Ecuador Elects New President

Ecuador FlagOn April 2, 2017, Ecuador held its second round of presidential elections, in which the governing party, Alianza País’s (AP) candidate, former Vice President Lenin Moreno, has been declared the winner. According to the National Electoral Council of Ecuador (CNE), AP obtained 51.16 percent of the vote, as compared to 48.84 percent that went to his challenger, former banker Guillermo Lasso of the Conservative Movement (CREO).

Continue Reading

Peru Flooding Spurs Infrastructure Investments

Peru FloodsPeru was recently pummeled by heavy rains, flooding and disastrous landslides, which destroyed buildings, bridges and roads. In Peru’s bustling capital Lima, heavy flooding clogged a water treatment plant, forcing a shut-down restricting the availability of running water and prompting water rationing across many regions of the city.

Natural disasters are nothing new in Peru, and repeat events — driven in part by the El Nino phenomenon — are a certainty.  Infrastructure investment has been a longtime theme of President Pedro Pablo Kuczynski’s political platform, and recent events underscored the immediate need to make such investments a top priority.  Peru’s government already announced a $240 million investment in the badly-affected infrastructure of the country’s northern coast.  In addition, some Peruvian politicians are even calling for the cancellation of the 2019 Pan American Games in order to shift available funds towards rebuilding.  The pressure for immediate and sweeping investment in the country’s infrastructure is rising.

Continue Reading

Entry into force of Law No. 42-08 on Defense of Competition in the Dominican Republic: Immediate Practical Consequences

Fish BaitOn January 16th, 2008, the Dominican Republic enacted Law No. 42-08 for the Defense of Competition (“Law No. 42-08”), which is of public policy nature and seeks to promote free competition and sanction unfair practices in the Dominican market. The entry into force of Law No. 42-08, however, was conditioned on the appointment of the Directive Committee and the Executive Director of the National Commission for the Defense of Competition, respectively, pursuant to Article 67 of the law.

The Directive Committee was sworn into office on January 29th, 2011, and just recently, on January 6th, 2017, the Executive Branch[1] appointed the Executive Director of the National Commission for the Defense of Competition. Hence, the legal requirements for the full entry into force of the law are complete.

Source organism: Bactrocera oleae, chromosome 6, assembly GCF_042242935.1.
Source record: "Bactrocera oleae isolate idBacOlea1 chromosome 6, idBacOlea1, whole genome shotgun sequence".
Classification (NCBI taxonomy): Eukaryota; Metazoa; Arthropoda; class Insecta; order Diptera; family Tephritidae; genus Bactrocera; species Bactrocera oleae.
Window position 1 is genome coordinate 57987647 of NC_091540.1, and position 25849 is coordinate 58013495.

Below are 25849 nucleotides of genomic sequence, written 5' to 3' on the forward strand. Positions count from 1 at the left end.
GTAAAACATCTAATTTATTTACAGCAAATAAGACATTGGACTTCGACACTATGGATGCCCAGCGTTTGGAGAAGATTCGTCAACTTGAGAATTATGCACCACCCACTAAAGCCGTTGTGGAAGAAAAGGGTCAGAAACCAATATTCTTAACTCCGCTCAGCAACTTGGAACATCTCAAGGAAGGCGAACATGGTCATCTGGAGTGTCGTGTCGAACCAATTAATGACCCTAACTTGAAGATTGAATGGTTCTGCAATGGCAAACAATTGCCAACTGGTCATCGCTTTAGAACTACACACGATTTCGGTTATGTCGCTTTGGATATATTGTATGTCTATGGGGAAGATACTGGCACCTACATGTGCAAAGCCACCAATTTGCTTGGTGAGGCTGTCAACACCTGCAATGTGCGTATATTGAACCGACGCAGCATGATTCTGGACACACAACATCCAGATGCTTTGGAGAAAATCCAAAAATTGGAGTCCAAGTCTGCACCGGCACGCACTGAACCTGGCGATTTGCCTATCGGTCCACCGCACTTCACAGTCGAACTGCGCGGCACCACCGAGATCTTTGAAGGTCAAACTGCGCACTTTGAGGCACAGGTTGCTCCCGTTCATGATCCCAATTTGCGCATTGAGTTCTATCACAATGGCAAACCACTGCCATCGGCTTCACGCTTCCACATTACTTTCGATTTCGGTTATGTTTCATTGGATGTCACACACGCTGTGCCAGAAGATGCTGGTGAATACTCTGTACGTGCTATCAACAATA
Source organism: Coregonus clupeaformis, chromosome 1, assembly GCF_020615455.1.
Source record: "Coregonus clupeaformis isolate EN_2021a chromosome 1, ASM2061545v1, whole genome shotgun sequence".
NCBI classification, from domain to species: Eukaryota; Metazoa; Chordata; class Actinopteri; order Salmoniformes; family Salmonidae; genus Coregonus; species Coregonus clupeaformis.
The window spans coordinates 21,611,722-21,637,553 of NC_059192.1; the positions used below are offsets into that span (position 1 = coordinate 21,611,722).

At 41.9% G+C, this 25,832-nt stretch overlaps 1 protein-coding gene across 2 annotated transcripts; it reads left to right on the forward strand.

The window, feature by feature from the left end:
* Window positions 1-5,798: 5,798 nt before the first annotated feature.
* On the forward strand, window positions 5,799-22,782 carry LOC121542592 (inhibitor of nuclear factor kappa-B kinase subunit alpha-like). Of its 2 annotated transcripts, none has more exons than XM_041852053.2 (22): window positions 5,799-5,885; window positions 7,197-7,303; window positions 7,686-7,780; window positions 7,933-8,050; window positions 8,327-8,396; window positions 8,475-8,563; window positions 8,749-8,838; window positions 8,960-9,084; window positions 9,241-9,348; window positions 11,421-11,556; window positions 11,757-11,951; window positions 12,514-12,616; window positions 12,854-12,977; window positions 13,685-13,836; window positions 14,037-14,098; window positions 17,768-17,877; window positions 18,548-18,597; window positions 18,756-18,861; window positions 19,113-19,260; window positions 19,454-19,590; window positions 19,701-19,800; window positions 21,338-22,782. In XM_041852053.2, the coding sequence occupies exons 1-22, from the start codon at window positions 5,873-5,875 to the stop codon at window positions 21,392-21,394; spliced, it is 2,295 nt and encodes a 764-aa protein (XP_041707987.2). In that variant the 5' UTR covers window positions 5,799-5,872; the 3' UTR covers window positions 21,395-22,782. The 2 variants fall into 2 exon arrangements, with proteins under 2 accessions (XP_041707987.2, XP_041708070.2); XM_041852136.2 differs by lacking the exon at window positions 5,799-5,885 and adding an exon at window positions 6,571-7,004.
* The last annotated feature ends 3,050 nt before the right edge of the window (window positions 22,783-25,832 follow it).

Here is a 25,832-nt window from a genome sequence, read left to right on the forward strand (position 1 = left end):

The immediate consequences resulting from the application of Law No. 42-08 include:

Continue Reading

Brazil’s Provisional Measure 752/16: New Arbitration Rules on Public Partnership Programs

Provisional Measure 752/16 (“MP 752/16”) established new rules for the Road Constructionextension and rebid of airport, highway and rail concessions under the Investment Partnership Program (“PPI”). A major feature of this provisional measure is the possibility of extension of highway and rail concessions without a new tender, pursuant to the existing concessionaire’s commitment of making further investments and improvements.

Continue Reading

Latin America Practice- March Events

March 10, 2017Rebekah J. Poston, Partner at Squire Patton Boggs, will participate on a panel discussion on Ethical and Compliance Dilemmas Presented in Cuba at the Andrea School of Business at Barry University in Miami Shores. The panel discussion will be part of a day long program titled: “Doing Business in Cuba: Legal, Ethical and Compliance Challenges” hosted by Barry University and the Miami-Dade County Commission on Ethics and Public Trust. For program information, click here.

March 23-24, 2017Al Cardenas, Partner at Squire Patton Boggs and the Chair of the firm’s Latin America practice, will be speaking at the 1st Expanded Board Meeting by The Latin American Business Council (“CEAL”) that will be held in Antigua, Guatemala. The event is titled: “Macro tendencias Globales y la relación con los Estados Unidos: Oportunidades y Desafíos para un crecimiento inclusive.” For additional information regarding this event, click here.

The Court Rulings That Changed Agency and Distributorship Law in the Dominican Republic

Dominican Republic National FlagIn the last decade, Dominican Judges have adopted a new interpretation of certain provisions of the Dominican Agency Law 173 of 1966, a law which is considered of public policy and very protective of local agents and distributors. Particularly, the courts’ have changed their interpretation of the law on exclusivity of distribution agreements and competent jurisdiction to hear Law 173 cases.

Continue Reading